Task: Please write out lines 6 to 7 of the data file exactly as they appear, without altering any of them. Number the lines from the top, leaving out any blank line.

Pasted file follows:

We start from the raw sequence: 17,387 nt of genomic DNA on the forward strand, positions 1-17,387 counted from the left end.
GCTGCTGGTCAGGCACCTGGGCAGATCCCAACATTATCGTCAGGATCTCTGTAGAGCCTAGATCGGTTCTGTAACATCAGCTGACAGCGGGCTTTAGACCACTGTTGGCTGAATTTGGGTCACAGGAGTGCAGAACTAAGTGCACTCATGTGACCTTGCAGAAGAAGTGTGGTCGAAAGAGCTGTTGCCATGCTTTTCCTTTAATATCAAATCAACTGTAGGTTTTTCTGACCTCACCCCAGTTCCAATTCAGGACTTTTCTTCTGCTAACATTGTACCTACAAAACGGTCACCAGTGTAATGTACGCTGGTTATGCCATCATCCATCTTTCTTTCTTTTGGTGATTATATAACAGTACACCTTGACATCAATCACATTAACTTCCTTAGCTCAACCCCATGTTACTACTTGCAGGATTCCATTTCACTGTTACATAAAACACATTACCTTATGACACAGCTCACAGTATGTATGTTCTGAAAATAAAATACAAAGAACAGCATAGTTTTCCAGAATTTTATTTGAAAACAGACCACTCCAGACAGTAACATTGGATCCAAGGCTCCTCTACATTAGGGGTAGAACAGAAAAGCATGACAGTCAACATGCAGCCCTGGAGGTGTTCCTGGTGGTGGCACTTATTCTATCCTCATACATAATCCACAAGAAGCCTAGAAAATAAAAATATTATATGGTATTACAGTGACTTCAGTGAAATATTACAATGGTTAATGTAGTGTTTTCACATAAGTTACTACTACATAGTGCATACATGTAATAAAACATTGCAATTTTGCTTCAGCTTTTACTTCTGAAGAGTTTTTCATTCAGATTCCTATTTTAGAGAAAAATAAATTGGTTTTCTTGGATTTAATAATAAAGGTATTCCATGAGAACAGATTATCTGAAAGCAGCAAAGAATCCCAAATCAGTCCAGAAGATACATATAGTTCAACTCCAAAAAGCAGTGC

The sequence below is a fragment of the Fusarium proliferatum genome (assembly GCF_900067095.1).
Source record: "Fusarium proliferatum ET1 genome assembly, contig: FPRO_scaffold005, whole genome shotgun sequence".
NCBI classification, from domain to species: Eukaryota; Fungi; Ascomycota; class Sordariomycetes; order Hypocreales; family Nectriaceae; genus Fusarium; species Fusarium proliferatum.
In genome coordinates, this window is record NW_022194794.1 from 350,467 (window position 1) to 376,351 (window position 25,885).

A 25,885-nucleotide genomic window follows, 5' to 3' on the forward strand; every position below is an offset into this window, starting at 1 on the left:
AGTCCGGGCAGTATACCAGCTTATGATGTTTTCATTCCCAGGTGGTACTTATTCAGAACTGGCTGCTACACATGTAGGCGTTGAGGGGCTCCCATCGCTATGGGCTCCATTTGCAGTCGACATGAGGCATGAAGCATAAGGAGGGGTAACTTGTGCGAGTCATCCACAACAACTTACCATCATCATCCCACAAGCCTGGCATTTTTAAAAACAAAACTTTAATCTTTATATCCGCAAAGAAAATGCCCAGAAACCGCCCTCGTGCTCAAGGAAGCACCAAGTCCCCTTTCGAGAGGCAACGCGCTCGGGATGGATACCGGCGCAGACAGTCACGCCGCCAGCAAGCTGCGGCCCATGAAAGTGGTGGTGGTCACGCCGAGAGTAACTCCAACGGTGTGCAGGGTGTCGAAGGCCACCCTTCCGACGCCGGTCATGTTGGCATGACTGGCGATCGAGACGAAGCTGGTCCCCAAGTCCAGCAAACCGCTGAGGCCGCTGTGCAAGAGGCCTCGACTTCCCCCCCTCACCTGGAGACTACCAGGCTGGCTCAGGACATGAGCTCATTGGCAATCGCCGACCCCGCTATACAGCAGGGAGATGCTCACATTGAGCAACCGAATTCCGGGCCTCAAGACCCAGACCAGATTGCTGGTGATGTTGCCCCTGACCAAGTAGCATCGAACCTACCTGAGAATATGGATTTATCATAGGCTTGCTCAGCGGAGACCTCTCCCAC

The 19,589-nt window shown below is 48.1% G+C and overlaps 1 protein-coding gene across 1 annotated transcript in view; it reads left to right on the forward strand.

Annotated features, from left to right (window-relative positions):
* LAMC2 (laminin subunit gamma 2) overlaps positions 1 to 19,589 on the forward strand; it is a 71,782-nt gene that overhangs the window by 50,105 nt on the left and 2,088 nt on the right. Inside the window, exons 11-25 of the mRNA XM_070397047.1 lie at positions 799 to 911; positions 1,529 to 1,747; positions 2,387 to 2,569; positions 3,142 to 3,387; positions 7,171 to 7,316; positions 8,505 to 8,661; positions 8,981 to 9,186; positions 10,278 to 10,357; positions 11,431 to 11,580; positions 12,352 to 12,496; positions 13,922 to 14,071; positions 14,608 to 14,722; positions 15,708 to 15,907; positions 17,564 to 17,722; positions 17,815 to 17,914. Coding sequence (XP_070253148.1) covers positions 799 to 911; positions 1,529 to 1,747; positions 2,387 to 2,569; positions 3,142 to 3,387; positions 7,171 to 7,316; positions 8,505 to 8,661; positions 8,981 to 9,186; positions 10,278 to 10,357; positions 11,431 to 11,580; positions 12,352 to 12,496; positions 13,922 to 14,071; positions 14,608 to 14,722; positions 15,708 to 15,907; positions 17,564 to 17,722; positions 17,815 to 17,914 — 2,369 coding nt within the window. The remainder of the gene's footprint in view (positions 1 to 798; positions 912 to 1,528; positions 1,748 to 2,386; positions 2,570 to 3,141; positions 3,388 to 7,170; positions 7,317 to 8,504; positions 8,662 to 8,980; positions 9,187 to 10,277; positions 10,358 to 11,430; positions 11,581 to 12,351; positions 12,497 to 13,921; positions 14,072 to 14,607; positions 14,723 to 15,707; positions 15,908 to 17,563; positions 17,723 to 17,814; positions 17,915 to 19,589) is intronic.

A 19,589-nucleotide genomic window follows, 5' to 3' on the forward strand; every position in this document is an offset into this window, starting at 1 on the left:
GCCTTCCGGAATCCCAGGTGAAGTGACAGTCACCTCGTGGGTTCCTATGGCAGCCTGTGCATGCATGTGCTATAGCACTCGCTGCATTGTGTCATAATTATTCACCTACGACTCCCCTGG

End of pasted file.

In genome coordinates, this window is record NW_022194794.1 from 350,467 (window position 1) to 376,351 (window position 25,885).

A 25,885-nucleotide genomic window follows, 5' to 3' on the forward strand; every position below is an offset into this window, starting at 1 on the left: